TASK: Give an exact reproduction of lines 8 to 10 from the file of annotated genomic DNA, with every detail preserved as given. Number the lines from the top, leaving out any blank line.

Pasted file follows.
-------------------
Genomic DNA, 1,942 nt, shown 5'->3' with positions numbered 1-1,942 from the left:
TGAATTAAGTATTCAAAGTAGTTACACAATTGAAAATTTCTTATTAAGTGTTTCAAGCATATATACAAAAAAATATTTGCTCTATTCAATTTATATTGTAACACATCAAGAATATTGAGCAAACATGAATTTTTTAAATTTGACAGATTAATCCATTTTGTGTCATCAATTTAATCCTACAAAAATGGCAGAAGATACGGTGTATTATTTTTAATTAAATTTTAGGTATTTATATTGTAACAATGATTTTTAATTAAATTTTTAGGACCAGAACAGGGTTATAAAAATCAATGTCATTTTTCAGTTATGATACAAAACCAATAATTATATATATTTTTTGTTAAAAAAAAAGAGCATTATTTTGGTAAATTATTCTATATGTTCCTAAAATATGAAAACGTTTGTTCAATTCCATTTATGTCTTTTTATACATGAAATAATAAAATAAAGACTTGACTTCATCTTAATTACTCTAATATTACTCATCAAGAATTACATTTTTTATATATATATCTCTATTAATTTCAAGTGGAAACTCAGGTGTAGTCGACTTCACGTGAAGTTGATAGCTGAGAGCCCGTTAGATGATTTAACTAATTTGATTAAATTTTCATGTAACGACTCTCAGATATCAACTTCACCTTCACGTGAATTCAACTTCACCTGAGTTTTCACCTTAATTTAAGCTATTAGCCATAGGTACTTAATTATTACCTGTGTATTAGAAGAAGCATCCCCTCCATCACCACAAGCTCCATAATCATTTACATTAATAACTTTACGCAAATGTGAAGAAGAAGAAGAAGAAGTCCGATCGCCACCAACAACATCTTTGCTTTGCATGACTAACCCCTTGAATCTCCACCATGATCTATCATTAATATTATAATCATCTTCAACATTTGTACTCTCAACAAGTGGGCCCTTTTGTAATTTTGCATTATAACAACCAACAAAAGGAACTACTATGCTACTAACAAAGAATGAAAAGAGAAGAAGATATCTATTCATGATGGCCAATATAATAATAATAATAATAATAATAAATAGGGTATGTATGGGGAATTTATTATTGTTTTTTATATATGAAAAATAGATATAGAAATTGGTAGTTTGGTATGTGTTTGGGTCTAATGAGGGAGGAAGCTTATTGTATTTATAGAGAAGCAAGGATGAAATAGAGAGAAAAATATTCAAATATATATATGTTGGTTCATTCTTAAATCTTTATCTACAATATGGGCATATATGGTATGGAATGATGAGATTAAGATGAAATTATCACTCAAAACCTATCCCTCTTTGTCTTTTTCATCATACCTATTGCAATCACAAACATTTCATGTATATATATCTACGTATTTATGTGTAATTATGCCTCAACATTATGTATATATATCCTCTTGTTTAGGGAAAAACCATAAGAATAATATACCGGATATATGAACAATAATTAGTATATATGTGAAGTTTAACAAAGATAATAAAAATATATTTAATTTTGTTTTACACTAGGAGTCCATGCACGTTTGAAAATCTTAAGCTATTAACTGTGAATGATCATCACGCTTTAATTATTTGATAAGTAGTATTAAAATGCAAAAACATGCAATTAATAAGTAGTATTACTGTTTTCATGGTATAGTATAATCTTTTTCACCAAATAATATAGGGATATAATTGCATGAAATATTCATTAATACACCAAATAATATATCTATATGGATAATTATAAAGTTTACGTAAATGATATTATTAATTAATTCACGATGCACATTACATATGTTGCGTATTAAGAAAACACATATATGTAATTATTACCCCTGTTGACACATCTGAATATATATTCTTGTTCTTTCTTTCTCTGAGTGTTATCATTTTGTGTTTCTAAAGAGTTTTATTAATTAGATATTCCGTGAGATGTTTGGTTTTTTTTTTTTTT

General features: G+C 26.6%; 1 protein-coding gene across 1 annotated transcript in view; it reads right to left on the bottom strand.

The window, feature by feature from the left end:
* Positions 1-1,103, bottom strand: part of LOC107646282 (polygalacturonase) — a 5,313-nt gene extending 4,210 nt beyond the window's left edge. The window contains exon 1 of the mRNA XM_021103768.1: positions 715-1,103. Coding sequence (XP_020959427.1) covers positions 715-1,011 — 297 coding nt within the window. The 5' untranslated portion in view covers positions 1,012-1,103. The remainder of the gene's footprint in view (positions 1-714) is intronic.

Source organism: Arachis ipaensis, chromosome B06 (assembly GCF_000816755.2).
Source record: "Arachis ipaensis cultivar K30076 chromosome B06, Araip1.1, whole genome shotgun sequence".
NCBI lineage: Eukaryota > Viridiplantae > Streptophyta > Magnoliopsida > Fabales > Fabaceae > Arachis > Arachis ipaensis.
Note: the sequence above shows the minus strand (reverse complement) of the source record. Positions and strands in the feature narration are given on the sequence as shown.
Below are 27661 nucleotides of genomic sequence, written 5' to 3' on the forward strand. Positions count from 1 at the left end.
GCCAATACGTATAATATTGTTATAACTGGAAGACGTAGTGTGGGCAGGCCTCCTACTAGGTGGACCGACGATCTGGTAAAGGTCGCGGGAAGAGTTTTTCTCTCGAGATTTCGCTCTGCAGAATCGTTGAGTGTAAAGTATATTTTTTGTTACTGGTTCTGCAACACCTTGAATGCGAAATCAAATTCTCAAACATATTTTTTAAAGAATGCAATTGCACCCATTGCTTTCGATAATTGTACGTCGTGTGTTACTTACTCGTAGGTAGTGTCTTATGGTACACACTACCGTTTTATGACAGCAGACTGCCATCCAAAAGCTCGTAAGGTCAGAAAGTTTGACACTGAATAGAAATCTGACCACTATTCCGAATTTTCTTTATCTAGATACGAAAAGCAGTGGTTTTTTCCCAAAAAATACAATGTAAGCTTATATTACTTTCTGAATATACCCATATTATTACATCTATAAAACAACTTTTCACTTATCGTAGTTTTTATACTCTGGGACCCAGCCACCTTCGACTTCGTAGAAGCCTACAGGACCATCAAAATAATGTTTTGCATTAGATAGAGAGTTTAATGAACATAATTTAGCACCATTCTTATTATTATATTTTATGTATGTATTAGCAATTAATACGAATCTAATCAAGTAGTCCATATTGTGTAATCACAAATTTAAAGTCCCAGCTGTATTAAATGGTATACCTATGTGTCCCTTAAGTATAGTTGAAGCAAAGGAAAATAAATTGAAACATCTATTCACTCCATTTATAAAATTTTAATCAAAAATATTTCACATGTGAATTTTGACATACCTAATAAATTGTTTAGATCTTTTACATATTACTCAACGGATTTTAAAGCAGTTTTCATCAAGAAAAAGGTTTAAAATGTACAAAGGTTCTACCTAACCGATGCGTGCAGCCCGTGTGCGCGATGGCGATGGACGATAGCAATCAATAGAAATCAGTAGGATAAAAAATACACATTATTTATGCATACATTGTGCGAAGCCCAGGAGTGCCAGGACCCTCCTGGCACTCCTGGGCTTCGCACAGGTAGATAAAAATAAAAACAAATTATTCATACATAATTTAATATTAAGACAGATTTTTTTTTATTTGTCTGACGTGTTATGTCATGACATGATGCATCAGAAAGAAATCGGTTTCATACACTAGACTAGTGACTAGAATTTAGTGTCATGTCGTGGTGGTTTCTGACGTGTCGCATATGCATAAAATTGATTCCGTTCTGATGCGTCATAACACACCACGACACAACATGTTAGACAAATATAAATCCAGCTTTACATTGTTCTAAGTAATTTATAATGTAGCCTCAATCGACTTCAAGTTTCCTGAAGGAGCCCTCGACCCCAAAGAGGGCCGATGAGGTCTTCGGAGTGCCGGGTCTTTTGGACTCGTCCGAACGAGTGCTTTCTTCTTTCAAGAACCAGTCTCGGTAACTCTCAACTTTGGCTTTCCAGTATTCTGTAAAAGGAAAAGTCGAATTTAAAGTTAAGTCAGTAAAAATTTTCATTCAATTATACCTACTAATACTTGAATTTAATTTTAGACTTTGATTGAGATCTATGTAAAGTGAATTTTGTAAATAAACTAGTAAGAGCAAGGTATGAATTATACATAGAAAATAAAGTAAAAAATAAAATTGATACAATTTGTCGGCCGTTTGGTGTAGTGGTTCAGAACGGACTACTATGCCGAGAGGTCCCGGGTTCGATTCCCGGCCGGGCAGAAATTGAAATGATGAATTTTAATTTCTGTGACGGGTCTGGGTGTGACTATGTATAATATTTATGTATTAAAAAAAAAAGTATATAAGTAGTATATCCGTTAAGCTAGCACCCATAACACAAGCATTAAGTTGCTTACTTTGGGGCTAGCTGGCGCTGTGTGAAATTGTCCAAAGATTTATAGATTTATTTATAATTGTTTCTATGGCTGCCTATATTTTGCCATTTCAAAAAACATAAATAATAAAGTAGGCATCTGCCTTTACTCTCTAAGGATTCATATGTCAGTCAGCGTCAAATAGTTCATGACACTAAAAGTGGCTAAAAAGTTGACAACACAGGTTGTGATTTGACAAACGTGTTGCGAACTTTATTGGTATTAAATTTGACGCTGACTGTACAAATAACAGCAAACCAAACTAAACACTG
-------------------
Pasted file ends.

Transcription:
NCBI lineage: Eukaryota > Viridiplantae > Streptophyta > Magnoliopsida > Fabales > Fabaceae > Arachis > Arachis ipaensis.
Note: the sequence above shows the minus strand (reverse complement) of the source record. Positions and strands in the feature narration are given on the sequence as shown.
Below are 27661 nucleotides of genomic sequence, written 5' to 3' on the forward strand. Positions count from 1 at the left end.